Unmasking Halloween: Is it just harmless fun?
- Thursday, October 20, 2005
The most important religious day for the Druids was the celebration of “Samhain, Lord of the Dead.” The Celtic New Year began on November 1st. The night before, October 31st, was the night to reverence Samhain. It was the time of the falling of leaves and general seasonal decay—so the appropriate time to celebrate the “Lord of the Dead.”
They believed that on that night the Spirit world came into its closest contact with the human world. As such, it was a night when the souls of the departed dead returned to their former homes to be entertained by the living (much like ancestor worship is practiced today by many religions).
It was also a time when demonic and evil spirits came out of their shadowy nether world. If proper food, shelter and provision were not provided, these evil spirits would cast spells, wreak havoc on man and beast, and generally torment the living! If the proper “treat” was not awaiting to appease them, then they would respond with an appropriate “trick”—thus our custom of “trick or treating.”
Others, in order to fool and evade the invading spirits, would themselves dress up and masquerade as evil spirits, witches, ghosts, and ghouls. Again we can see the origin of our custom of dressing up as fiendish characters and creatures.
The perverted climax of this dark night was animal and human sacrifice to placate this “Lord of the Dead.” It was carried out by the priestly Druids who would rip the hearts out of their victims and use the blood for religious rites. They would also use the entrails and other body parts to divine the future and forecast the New Year. The remains were then burned in “bone fires,” from which we get the popular “bonfire.”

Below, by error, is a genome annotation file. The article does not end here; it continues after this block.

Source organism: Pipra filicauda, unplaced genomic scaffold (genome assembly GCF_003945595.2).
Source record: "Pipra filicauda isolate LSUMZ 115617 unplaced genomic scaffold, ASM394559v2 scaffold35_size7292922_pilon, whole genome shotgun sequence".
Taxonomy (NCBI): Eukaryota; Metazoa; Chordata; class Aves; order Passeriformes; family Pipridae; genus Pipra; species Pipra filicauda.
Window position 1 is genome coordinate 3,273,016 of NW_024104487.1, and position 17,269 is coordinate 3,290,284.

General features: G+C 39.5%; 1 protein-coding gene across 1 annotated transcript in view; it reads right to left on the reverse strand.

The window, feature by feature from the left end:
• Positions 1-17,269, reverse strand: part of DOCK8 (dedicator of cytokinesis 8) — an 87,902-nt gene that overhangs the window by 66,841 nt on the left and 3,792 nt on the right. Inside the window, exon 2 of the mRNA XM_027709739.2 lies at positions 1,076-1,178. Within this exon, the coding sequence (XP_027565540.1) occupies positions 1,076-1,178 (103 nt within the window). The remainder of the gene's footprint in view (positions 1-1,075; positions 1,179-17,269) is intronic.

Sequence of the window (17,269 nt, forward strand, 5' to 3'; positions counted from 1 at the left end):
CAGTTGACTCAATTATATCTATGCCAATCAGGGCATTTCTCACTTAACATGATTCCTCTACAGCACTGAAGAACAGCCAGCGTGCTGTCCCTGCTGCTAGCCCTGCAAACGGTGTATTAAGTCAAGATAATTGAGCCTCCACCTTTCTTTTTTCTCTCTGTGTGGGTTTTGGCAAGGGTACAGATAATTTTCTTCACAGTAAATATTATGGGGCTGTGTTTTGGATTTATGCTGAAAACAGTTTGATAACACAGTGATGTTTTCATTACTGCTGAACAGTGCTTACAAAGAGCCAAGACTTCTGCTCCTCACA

Is this some fanciful interpretation of history? Even a secular source like Collier’s Encyclopedia accurately records Halloween as a “popular secular observance … derived from the rites of the Druids celebrating the day of Samhain, when the Lord of Death called together the souls of the wicked who had died during the past year” (Vol. 12, p. 196).
Clearly then, much of our current Halloween practices have their roots in this ancient pagan Celtic religion. Even though the Celts were eventually conquered, their pagan practices never were fully rooted out of Western Europe.
When our Puritan ancestors came to America, they were far too Biblically oriented to allow such occult practices. They knew that all forms of witchcraft were strictly forbidden by God as an abomination. However, in the 18th and 19th centuries, a host of our ancestors of Celtic origin emigrated to America from the British Isles. With them came many of their ancient pagan observances and practices, including Samhain, the Festival of the Dead, or Halloween. This pagan practice took firm root in American soil and has been a widely accepted cultural tradition ever since.
The Romans, along with many other ancient people, celebrated harvest time in the fall of every year. Their festival was in honor of Pomona, goddess of fruit.
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